A brief guide to aspect in Greek: Part II, The debates

When it comes to introducing Greek grammar, the terms tense and aspect can have an intimidating affect on students. They often have an an intimidating affect on teachers, too. The term aspect is especially foreign. Aspect is not a category discussed in grade school English grammar classes. And grade school is likely where the majority of students, especially in North America, gained their knowledge of English grammar. In Part I, I wanted to lay out a simple definition of what aspect is without simply rehashing Greek grammars and monographs.

Part II asks two questions:

  • What is consensus?
  • What is debated?

This part is more directed at teachers and those with a more advanced knowledge. I have done my best to summarize everything fairly, but it does get much more technical.

In Part III, we will conclude by looking at the usage and meaning of the Greek perfect.

What is consensus?

There is effectively no debate about the definition of aspect in Greek. There is also effectively no debate about the definitions of the imperfective and perfective aspects, two categories we discussed in Part I. This is true whether you’re reading Fanning (1990), Decker (2007), Campbell (2007), any of the contributors to Runge & Fresch (2016), or anyone else. Campbell (2020, 37-38) says it well:

While different definitions of “aspect” exist within grammatical and linguistic studies, this original meaning is most widespread in the study of Greek—“aspect” refers to “viewpoint.”

All Greek scholars agree that the aorist is perfective in aspect, while the present and imperfect are imperfective in aspect. This means that the aorist is used to convey an action as a whole, often in summary fashion, while the present and imperfect convey an action as unfolding, often in progress or as a state.

There is strong agreement on (1) what aspect is and (2) what the aspect of the aorist, imperfect, and present verb–forms are. The reality is that Comrie (1976) casts a long shadow not only in NT Greek grammar, but in aspect studies generally. This one book from the 1970’s is arguably too dated now, but the research that continues to flow from its wake is the mainstream of the field. The entire trend of what could be termed the “typological approach” begins with Comrie and continues especially through Bybee (1985), Dahl (1985, 2000) and Bybee, Perkins, and Pagliuca (1994), as well as Smith (1997) and Bhat (1999). Even Comrie’s (1976) critics, such as Bache (1997), limit their critique to methodology. The basic definitions stay intact. For those who want to dive deep into questions of methodology and aspect, Bache (1997) is an essential read.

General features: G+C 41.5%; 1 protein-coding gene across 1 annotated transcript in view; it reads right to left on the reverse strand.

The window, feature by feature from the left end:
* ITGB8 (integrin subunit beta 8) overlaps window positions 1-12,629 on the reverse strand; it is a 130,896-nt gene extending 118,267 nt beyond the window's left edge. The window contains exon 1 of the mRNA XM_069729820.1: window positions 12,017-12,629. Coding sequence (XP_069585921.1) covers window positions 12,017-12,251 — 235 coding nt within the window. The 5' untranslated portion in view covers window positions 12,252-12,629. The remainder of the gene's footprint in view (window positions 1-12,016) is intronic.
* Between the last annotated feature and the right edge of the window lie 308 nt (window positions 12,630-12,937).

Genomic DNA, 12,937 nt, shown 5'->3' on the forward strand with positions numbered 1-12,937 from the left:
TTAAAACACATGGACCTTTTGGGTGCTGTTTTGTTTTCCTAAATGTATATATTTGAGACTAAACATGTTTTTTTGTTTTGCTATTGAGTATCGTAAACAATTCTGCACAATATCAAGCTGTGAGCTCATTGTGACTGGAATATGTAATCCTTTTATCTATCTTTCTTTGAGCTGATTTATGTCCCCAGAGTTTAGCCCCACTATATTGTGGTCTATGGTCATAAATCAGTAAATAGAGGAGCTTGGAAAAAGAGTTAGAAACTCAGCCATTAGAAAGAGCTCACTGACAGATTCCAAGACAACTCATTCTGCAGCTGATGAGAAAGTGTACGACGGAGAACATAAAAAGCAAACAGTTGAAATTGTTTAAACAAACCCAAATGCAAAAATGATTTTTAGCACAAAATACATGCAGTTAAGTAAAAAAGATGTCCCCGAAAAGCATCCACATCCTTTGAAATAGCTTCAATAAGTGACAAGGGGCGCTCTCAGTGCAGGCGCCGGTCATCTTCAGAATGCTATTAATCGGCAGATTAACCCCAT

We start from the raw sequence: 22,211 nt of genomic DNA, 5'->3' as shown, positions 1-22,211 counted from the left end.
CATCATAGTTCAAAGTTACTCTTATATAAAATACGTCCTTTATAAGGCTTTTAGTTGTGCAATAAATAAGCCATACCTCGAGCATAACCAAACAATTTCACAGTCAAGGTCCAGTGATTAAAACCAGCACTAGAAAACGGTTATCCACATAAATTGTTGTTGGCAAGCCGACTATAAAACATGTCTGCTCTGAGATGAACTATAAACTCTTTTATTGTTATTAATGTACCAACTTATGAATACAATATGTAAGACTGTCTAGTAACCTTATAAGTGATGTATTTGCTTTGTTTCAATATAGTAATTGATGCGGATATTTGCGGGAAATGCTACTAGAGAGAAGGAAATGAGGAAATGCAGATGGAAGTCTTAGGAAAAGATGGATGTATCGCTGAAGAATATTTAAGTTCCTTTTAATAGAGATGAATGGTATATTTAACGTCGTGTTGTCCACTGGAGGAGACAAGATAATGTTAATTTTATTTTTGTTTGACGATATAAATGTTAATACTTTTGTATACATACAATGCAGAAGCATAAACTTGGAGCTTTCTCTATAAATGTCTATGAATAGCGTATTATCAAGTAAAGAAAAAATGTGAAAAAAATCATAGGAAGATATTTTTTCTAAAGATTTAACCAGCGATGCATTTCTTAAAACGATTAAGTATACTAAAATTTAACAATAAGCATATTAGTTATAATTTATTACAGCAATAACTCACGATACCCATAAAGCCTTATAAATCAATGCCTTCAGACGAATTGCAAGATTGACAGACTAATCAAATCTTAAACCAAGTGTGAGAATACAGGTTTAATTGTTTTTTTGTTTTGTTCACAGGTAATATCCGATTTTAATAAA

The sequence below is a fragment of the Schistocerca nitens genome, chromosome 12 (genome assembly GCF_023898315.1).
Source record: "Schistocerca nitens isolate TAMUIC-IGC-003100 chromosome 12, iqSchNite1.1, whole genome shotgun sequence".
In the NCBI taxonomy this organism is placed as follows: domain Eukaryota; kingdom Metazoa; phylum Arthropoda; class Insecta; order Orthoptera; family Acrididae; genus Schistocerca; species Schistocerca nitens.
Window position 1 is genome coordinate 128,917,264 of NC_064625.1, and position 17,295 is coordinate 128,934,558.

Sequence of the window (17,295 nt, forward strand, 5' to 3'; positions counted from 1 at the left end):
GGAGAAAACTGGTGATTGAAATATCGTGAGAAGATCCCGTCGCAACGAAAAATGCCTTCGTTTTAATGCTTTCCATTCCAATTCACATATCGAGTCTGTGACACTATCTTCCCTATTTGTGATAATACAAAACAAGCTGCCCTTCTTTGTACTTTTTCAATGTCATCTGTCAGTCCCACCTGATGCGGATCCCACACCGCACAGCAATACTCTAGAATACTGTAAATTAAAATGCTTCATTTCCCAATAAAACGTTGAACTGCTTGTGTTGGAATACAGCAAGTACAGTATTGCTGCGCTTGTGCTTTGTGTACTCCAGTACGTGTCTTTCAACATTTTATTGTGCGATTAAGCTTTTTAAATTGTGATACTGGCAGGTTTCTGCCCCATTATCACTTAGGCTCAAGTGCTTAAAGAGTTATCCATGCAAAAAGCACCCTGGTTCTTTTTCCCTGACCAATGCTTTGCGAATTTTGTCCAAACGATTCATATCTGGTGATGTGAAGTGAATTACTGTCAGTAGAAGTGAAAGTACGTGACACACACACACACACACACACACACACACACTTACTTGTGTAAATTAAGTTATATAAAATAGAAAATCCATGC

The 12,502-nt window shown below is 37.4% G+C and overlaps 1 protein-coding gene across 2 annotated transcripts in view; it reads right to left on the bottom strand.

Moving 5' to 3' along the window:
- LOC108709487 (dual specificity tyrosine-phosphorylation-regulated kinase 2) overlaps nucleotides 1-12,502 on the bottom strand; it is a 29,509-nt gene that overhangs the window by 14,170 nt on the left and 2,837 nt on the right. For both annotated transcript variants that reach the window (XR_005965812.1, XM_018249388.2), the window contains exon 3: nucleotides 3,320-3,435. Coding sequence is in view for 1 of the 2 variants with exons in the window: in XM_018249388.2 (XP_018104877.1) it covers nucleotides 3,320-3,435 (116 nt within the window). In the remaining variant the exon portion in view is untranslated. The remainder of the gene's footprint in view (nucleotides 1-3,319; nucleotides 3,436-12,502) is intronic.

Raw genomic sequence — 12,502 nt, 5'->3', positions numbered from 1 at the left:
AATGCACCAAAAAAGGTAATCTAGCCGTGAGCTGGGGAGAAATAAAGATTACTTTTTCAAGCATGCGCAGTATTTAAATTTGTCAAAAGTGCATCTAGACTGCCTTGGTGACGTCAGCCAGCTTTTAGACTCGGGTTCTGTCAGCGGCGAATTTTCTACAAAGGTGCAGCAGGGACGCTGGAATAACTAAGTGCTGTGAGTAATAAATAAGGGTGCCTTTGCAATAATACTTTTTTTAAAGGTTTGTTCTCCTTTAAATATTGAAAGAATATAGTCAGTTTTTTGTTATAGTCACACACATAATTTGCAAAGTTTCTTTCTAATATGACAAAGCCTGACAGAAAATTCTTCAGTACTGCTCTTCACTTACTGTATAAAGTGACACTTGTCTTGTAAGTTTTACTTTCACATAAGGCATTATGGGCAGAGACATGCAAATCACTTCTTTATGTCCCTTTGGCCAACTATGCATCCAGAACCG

In New Testament studies, the definitions of aspect as a category and the definitions of perfective and imperfective aspect correspond well to the definitions in linguistics generally. The aorist (perfective) and the imperfect & present (imperfective) share important typological correspondences in function with the perfective and imperfective of other languages. They are not identical, but the parallels matter and are clear. For this reason the definitions work and they work well.

The attentive reader likely has noted that I have not mentioned Porter’s position on these definitions. Porter does agree with them, but he is also dissatisfied that nobody else connects the meanings of the aspects to the charts used in Systemic Functional Linguistics. He sees these are essential for grounding the meaning of these categories to a linguistic theory. He has actually laid out his own view of how everyone agrees and disagrees in chapter 12 of Linguistic Analysis of the Greek New Testament (Porter 2015). It’s a survey that is sometimes passive-aggressive and occasionally just mean (see my review of the book: Review Part II: Porter (2015) Linguistic analysis of the Greek New Testament).